Everyone has the chance to be great. That’s something I truly believe. That’s where the idea of opportunity comes in. But if we’re being frank, opportunity is more of a fantasy for some people rather than a reality. A lot of things affect opportunity: location, money, gender, the color of your skin, and so on. Even if you’re able to fight against those factors, there will still be others who will try to stifle you — who believe you shouldn’t be granted that opportunity to fulfill your innate greatness.
Jacob Banks stands tall and proud on stage. His voice has a deep timber and he effortlessly carries it with grace and power. Off stage, he’s quietly confident; chilled, relaxed, 100% comfortable with his potential. Banks is like a fighter that would knock you out but you ultimately want in your corner. “My ethos in making music is for the everyday person,” he tells me backstage at The Roxy in Los Angeles. “It’s for the person who forgets they’re the shit. I want to remind them that they are the shit. No one can fuck with you — you got this. I hope I can aid a couple people to see that.”
“When it’s all said and done, music is music but what matters is how we’ve touched someone and how deeply we love.”
After talking with Banks for a few minutes, his optimism is contagious. That silver lining he looks out for might feel like it’s getting blurrier by the minute but he still sees it. “I think we’re in a good place — I know that’s such a bold thing to say. With everything that’s happened, there’s more magic than people realize. For the first time, everyone is on the same team. Everyone is out marching, protesting — it doesn’t happen very often but we have a bigger bully to focus on. All the turmoil that’s happening is bringing people together. Oppression always gives a voice to people.”
His forthcoming EP, the brilliantly titled The Boy Who Cried Freedom, really hones in on Banks’ ideals as a singer and as a man. Using his iteration of soul, R&B, and electronic music blended with his African roots, all of the tracks on the EP rattle and vibrate with social consciousness that sticks to the edges of your soul. That magic he spoke about, it’s there.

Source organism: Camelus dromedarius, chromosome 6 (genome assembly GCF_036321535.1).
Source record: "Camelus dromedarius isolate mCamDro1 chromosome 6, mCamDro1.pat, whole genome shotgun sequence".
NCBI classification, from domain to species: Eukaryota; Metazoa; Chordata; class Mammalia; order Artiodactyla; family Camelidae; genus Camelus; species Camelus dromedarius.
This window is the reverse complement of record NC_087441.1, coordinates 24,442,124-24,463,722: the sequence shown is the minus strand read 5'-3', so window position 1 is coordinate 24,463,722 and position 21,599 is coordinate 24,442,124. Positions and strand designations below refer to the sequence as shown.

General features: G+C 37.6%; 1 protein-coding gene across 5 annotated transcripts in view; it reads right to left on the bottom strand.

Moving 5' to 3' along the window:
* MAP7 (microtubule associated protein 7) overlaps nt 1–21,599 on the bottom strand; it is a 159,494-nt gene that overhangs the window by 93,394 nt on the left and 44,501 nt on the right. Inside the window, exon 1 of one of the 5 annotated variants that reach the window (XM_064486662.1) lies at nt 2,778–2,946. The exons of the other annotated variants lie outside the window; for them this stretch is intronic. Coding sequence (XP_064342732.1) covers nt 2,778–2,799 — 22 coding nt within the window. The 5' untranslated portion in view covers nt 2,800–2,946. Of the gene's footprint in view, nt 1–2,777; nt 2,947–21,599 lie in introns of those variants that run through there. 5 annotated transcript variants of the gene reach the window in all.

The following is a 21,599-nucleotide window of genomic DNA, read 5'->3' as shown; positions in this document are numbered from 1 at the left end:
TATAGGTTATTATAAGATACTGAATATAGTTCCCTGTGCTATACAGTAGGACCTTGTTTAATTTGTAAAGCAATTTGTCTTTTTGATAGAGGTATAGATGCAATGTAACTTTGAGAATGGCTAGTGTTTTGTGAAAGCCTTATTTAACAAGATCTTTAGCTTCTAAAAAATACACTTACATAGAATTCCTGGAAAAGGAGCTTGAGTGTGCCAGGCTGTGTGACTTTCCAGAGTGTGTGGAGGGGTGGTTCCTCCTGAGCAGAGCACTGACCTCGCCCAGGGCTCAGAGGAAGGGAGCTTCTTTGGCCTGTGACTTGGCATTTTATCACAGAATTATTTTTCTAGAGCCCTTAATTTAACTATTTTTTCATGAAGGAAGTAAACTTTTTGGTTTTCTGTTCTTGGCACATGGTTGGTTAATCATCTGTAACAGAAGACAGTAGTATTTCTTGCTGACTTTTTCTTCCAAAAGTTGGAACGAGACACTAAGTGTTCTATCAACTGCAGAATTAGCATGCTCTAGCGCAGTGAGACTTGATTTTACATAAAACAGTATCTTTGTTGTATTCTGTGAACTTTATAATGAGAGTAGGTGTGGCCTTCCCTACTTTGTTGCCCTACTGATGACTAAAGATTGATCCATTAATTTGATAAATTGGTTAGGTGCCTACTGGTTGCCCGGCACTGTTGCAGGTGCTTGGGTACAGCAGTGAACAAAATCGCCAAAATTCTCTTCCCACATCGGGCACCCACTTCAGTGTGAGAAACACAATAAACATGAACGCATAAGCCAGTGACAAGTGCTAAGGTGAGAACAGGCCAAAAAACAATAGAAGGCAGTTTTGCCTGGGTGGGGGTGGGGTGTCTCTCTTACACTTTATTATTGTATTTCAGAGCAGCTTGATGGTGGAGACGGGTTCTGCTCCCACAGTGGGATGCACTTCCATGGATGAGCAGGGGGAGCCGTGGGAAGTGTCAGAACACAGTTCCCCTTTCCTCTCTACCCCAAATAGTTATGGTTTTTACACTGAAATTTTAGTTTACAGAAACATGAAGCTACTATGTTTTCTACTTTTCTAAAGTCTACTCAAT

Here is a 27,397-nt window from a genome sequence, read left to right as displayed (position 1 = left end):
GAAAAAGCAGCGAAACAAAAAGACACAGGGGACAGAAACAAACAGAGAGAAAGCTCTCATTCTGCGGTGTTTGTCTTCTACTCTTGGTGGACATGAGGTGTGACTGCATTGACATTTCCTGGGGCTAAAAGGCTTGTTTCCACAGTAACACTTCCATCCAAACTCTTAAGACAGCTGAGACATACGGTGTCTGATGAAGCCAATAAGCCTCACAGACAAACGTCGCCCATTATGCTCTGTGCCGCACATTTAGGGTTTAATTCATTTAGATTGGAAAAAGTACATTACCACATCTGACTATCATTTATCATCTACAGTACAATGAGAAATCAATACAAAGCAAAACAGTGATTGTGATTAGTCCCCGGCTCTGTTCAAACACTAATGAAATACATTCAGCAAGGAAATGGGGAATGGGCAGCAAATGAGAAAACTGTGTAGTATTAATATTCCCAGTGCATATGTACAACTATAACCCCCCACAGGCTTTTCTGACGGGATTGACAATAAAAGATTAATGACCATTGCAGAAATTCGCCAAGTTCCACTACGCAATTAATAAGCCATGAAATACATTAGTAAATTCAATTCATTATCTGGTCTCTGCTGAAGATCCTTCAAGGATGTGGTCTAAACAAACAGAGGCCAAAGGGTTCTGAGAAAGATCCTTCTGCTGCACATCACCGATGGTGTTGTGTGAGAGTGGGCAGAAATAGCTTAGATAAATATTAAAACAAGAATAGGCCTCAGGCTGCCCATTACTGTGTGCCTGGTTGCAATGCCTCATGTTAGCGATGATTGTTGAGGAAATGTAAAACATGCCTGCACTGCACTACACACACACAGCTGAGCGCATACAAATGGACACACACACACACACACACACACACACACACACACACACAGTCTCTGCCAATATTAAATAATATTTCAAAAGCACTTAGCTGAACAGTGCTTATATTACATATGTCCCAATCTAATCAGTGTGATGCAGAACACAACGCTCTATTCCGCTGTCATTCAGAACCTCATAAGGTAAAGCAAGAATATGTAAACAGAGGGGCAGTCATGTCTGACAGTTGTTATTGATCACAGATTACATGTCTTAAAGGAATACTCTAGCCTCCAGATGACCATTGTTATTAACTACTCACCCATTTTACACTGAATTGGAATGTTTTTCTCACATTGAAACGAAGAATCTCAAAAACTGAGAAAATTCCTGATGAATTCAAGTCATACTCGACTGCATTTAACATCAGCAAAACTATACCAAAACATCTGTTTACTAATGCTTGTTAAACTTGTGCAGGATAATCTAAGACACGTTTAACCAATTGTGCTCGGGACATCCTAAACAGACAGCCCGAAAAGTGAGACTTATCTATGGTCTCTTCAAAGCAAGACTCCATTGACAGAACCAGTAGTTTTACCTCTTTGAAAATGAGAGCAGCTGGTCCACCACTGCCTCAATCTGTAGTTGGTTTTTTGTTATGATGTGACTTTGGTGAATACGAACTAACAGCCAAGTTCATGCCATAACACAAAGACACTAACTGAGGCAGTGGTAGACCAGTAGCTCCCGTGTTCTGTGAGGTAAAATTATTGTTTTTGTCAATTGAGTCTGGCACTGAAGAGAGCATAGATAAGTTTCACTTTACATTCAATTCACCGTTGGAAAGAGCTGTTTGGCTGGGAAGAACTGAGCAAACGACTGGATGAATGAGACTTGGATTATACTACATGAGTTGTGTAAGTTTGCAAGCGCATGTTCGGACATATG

There’s a reason the EP is called The Boy Who Cried Freedom and it centers around that fantasy of opportunity — something that Banks has been able to actualize. “If you take a boy and you take away his opportunities, his right to live, you systematically imprison his father, and you institutionalize racism — he’s going to be a monster. You’re not giving him a chance. For me, I felt like I was constantly in a space where people kept pushing me and taking stuff away from me — just to see what would happen. When I’d come at them, they’d be like ‘Whoa, settle down.’ But I don’t want to be like this. You’re making me like this. That’s how I look at the world. We keep forcing people in these situations where they have to protest, just so people will listen.”
In a way, The Boy Who Cried Freedom is Banks’ version of protest — giving encouragement to those people who seem to have forgotten their greatness, those people who need to be reminded that they’ve always had it. “For a long time, we lost empathy. You could never relate to a kid in Syria because he’s so far away but now that stuff is on our shores. There’s so many good things happening — people are standing up for each other.”
Banks is only starting his journey. That power and assurance he possesses both on and off stage is just as infectious as his optimism. He truly makes you believe that opportunity is achievable for everyone, and that your greatness is just waiting to be unlocked. “Whenever you’re making something, you have to make it for the times that you’re in. You have to move forward. [The Boy Who Cried Freedom] pushes a lot of boundaries. It’s a story of someone who wanted more and got it. And we’ll just have to see what he does with it.”